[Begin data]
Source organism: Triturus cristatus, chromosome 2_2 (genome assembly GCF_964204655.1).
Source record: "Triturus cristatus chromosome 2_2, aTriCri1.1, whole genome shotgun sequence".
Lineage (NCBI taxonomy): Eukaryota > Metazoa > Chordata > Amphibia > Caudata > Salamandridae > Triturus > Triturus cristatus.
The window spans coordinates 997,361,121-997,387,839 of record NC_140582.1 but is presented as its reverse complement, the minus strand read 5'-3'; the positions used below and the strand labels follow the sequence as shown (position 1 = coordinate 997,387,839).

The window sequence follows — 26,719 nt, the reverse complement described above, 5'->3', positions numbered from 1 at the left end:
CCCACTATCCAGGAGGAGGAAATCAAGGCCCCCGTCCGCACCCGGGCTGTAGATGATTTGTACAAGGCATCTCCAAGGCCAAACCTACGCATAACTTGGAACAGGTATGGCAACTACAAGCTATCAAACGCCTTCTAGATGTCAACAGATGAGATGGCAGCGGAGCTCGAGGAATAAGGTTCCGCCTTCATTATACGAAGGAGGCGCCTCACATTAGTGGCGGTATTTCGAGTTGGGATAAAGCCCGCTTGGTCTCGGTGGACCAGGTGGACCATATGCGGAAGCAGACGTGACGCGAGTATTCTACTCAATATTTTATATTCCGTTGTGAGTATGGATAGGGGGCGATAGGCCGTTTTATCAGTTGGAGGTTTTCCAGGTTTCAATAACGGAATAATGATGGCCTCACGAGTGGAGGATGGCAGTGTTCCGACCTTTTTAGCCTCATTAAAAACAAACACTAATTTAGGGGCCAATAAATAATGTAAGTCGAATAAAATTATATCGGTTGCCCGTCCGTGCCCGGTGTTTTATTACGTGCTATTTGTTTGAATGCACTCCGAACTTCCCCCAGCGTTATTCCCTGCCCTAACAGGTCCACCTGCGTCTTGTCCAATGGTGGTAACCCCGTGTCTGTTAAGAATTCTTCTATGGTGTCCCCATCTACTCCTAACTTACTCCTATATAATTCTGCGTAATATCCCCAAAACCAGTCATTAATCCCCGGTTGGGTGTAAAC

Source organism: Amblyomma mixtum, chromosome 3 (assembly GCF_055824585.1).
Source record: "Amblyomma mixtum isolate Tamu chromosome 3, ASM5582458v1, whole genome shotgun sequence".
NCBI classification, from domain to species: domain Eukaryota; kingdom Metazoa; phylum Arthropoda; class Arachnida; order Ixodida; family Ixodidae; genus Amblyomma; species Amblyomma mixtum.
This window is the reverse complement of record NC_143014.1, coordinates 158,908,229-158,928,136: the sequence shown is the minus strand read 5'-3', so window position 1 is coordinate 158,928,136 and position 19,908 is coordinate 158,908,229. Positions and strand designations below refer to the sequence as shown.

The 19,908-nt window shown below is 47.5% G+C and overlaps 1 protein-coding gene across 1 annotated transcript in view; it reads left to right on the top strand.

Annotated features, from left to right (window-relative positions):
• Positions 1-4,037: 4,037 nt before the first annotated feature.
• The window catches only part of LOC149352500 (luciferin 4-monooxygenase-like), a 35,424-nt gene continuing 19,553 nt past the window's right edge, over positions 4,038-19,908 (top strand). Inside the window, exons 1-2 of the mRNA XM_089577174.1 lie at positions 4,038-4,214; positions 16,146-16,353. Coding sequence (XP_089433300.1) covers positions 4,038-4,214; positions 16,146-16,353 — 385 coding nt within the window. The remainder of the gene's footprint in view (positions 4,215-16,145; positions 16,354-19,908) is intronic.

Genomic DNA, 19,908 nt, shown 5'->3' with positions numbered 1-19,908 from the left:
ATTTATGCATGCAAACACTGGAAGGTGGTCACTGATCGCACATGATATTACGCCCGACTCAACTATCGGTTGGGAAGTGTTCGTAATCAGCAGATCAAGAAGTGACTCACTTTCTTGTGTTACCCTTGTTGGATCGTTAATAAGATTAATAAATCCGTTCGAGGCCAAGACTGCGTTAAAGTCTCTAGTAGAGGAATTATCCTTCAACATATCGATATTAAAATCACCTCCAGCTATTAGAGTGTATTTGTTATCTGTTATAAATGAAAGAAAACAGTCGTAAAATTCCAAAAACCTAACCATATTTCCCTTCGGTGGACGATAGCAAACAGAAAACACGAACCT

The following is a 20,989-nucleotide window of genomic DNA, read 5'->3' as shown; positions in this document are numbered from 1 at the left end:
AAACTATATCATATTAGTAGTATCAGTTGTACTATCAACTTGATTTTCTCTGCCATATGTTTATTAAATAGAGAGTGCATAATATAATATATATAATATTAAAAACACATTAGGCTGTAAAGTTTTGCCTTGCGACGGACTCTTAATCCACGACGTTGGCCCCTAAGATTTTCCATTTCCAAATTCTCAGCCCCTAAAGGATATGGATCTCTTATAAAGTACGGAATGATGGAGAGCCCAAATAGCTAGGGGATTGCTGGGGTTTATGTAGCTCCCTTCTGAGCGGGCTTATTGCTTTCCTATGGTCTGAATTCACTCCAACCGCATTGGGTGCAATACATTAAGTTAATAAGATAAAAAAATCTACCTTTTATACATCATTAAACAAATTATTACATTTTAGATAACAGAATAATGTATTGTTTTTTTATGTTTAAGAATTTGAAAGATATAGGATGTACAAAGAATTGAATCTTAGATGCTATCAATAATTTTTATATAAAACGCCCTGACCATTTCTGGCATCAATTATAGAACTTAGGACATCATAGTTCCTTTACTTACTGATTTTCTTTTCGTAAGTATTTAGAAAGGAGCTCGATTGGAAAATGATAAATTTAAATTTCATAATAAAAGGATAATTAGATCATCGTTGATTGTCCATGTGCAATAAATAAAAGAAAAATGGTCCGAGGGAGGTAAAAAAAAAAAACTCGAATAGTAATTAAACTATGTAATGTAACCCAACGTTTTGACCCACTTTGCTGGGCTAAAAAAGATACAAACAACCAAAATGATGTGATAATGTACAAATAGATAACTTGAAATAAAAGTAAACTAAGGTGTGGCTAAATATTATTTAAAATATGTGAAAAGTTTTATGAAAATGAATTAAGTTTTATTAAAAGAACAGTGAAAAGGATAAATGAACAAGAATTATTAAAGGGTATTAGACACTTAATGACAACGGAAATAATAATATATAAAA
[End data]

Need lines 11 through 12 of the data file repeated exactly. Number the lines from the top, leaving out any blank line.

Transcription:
The 19,908-nt window shown below is 47.5% G+C and overlaps 1 protein-coding gene across 1 annotated transcript in view; it reads left to right on the top strand.

Annotated features, from left to right (window-relative positions):